Hitting the beach for the Fourth of July? How to check a beach's water safety.
Just in time for the Fourth of July, a report on the environmental quality of America's beaches. Does your beach get five stars?
Beachgoing and resort attendance is big business in America – especially on Fourth of July weekend. Some 450 million people will visit over 3,000 US beaches this year, says David Beckman, water program director for the Natural Resources Defense Council (NRDC).Skip to next paragraph
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And now, before you hit the sand, you can find out if your beach of choice is closed and what the quality of the water will be like.
The NRDC has just released its 21st annual beach report, “Testing the Waters: A Guide to Water Quality at Vacation Beaches,” an analysis of water quality and public notification data at US beaches. “We hope the takeaway from this report is for people to know: there is a way to check the safety of beaches before using them,” says Mr. Beckman.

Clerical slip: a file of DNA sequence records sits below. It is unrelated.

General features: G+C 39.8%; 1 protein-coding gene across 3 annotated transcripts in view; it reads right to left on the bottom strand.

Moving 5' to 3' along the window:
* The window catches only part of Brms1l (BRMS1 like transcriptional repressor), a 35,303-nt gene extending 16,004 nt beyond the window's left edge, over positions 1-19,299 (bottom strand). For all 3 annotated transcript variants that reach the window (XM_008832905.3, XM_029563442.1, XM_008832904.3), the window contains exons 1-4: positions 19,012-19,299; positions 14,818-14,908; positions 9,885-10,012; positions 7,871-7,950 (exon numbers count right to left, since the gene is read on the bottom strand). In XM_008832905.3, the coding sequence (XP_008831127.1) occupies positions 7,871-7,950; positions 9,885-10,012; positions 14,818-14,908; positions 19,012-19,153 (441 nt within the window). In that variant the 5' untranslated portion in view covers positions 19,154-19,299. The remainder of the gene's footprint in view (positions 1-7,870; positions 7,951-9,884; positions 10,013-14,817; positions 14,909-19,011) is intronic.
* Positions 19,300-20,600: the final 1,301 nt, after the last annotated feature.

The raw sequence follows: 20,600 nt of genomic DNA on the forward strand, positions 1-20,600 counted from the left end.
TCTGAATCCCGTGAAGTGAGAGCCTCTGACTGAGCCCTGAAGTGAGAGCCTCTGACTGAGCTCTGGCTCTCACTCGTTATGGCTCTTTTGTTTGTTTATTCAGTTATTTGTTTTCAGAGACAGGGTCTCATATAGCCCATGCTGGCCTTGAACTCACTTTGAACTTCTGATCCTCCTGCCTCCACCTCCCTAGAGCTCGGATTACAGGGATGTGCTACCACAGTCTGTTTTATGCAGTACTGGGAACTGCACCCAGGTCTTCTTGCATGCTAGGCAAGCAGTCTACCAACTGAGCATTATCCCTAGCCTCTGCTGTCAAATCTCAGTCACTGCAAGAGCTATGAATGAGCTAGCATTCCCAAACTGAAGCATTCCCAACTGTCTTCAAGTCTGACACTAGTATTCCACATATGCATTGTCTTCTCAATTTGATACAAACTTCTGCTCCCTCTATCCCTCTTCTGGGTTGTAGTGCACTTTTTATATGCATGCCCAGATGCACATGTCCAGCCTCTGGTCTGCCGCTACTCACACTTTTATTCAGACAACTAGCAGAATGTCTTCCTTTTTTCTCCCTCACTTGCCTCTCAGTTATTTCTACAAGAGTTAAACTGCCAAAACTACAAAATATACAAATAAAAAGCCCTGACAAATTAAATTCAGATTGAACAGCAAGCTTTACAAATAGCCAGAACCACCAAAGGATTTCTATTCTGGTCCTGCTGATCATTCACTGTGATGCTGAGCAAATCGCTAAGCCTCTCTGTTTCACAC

The good news is, beaches are getting cleaner. Notwithstanding individual events like the BP oil spill, analysts say, beach health overall has gotten steadily better for several years – as has public understanding of the issue.
“Beach monitoring and beach quality have received steady and persistent attention from the press, the public, and groups like NRDC,” says Elizabeth Alm, a microbiologist at Central Michigan University.
Is your beach a “Superstar”?
The NRDC has awarded “Superstar” status to four beaches that have won five stars every year for the past three years: two in Delaware and one each in Minnesota and New Hampshire. At the other end of the public health spectrum are the Top 10 Repeat Offender beaches. California claims the top three places on that list.
In addition to calling out those 14 winners and losers, the report evaluates the 200 most popular beaches in the US, highlighting which surf-and-sand spots meet – or don’t meet – acceptable health standards for bacteria and other water-borne pathogens that can lurk beneath the surface.